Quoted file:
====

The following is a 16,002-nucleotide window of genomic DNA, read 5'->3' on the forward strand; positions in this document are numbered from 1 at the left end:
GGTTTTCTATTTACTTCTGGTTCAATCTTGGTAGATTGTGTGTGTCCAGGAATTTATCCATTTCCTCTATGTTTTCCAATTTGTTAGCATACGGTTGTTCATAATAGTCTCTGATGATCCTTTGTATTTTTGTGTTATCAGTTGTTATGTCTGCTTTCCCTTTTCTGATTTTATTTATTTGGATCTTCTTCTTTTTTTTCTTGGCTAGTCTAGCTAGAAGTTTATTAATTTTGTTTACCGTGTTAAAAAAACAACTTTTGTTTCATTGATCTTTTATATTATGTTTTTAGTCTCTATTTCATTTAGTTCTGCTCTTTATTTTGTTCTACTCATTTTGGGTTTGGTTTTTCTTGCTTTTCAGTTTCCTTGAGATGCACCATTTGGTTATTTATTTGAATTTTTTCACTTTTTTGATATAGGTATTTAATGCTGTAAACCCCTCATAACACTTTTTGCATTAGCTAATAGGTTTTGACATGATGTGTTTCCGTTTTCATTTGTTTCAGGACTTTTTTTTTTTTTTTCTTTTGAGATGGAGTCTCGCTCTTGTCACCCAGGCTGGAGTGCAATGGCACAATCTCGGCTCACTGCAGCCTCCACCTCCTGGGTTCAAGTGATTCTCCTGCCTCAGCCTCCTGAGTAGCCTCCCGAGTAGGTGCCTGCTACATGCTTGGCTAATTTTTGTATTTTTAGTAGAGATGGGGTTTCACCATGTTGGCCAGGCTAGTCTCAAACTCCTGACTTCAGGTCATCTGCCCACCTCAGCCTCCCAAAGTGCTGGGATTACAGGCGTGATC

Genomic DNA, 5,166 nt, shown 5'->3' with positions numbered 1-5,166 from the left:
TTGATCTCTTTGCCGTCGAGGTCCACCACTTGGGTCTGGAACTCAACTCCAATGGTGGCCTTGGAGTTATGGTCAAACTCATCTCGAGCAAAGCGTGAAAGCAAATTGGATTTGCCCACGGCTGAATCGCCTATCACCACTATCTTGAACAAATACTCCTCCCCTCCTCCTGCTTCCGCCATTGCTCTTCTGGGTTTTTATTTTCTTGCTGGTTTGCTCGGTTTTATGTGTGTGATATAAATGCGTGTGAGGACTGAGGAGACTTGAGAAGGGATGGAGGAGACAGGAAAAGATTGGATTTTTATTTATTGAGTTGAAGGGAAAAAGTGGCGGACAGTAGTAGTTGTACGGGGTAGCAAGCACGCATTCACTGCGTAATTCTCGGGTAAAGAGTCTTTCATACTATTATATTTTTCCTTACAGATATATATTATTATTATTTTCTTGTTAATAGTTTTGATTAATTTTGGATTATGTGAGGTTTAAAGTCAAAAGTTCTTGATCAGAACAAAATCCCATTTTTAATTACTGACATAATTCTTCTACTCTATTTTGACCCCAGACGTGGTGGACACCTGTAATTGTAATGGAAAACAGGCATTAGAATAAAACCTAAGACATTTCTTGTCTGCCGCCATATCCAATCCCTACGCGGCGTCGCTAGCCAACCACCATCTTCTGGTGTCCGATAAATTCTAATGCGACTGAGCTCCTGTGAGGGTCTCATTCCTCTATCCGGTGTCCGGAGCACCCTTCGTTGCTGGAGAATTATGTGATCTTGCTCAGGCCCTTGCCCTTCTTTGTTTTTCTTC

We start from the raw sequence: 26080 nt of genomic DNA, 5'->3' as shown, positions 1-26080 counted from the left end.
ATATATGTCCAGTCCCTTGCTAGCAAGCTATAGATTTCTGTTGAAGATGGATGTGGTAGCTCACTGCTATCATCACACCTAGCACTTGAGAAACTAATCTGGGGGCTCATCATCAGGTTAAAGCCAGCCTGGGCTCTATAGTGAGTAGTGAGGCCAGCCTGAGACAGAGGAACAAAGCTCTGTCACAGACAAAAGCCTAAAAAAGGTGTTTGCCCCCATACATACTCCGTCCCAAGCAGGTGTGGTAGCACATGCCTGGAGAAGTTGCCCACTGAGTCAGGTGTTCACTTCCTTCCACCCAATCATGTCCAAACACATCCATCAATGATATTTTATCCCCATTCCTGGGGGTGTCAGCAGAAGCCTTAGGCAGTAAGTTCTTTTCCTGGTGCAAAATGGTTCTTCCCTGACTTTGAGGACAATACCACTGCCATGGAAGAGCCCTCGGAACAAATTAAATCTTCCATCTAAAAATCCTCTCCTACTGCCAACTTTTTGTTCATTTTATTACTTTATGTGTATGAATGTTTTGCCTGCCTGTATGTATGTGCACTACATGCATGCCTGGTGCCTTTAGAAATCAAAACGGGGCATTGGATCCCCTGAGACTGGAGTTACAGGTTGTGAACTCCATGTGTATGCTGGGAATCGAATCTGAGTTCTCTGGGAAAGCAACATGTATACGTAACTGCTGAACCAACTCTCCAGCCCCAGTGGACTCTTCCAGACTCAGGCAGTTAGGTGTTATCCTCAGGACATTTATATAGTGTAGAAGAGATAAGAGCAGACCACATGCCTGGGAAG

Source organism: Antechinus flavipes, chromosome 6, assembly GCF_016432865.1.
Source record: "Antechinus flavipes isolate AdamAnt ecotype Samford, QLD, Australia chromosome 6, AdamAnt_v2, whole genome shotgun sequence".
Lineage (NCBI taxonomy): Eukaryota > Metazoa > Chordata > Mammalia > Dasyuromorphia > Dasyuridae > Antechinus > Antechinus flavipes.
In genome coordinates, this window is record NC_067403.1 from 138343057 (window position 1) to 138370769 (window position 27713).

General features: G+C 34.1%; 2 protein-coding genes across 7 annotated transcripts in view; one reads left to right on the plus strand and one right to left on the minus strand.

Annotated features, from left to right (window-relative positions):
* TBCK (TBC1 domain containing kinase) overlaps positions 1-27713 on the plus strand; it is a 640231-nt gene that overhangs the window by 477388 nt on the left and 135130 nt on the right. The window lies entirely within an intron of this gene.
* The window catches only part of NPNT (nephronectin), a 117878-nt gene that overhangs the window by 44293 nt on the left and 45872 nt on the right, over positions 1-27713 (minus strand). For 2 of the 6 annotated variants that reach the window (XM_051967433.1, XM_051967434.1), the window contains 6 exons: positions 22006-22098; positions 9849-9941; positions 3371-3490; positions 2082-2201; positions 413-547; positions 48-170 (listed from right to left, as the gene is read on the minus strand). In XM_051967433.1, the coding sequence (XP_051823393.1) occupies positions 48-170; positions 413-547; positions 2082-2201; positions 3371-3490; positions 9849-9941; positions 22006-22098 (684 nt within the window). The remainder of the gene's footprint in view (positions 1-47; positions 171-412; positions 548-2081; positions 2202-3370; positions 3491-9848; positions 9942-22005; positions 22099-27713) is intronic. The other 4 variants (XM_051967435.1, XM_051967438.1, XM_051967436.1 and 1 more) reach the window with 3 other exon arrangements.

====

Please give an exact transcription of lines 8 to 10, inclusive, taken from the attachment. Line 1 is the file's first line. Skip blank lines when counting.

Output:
Source record: "Antechinus flavipes isolate AdamAnt ecotype Samford, QLD, Australia chromosome 6, AdamAnt_v2, whole genome shotgun sequence".
Lineage (NCBI taxonomy): Eukaryota > Metazoa > Chordata > Mammalia > Dasyuromorphia > Dasyuridae > Antechinus > Antechinus flavipes.
In genome coordinates, this window is record NC_067403.1 from 138343057 (window position 1) to 138370769 (window position 27713).